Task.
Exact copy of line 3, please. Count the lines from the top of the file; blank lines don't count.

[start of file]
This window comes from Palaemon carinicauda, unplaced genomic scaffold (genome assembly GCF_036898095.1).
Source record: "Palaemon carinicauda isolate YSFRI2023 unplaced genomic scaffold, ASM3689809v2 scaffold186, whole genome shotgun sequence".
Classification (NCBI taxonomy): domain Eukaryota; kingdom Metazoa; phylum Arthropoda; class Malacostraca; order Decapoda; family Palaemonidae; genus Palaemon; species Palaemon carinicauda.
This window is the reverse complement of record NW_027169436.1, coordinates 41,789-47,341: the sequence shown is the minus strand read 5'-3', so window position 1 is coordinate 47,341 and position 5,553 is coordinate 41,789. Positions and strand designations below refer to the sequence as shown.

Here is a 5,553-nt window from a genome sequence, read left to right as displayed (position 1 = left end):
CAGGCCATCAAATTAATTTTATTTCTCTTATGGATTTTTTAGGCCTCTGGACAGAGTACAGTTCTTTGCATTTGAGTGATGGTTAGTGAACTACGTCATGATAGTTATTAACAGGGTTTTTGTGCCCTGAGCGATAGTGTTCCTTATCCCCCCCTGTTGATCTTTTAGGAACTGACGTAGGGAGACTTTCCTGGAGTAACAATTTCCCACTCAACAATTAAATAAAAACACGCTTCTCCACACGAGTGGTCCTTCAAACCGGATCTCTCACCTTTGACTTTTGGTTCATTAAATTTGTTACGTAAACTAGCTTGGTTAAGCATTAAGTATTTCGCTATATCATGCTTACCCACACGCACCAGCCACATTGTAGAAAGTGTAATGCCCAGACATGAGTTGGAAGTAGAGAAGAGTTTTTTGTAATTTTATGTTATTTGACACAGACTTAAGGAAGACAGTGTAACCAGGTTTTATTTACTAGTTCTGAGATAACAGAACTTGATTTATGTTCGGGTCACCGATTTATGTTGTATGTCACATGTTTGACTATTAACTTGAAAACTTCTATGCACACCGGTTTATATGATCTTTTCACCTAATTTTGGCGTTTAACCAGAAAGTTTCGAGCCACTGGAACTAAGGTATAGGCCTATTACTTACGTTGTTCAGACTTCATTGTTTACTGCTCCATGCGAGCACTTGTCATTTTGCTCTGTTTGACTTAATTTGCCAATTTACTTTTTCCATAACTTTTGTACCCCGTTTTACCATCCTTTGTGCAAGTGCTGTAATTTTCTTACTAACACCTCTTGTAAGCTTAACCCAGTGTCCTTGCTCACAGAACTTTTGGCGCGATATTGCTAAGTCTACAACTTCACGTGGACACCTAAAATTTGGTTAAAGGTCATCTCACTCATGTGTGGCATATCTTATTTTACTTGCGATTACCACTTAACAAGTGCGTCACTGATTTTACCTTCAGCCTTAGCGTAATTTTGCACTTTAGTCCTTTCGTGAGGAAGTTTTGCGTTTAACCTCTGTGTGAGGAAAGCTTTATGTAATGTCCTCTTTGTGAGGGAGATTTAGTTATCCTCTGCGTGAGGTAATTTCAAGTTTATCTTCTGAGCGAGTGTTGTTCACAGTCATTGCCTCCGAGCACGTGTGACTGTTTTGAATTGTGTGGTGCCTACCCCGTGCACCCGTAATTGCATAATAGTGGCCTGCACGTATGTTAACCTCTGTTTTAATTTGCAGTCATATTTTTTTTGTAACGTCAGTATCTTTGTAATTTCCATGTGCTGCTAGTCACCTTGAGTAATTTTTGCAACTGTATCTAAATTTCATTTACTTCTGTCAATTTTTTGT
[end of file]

Classification (NCBI taxonomy): domain Eukaryota; kingdom Metazoa; phylum Arthropoda; class Malacostraca; order Decapoda; family Palaemonidae; genus Palaemon; species Palaemon carinicauda.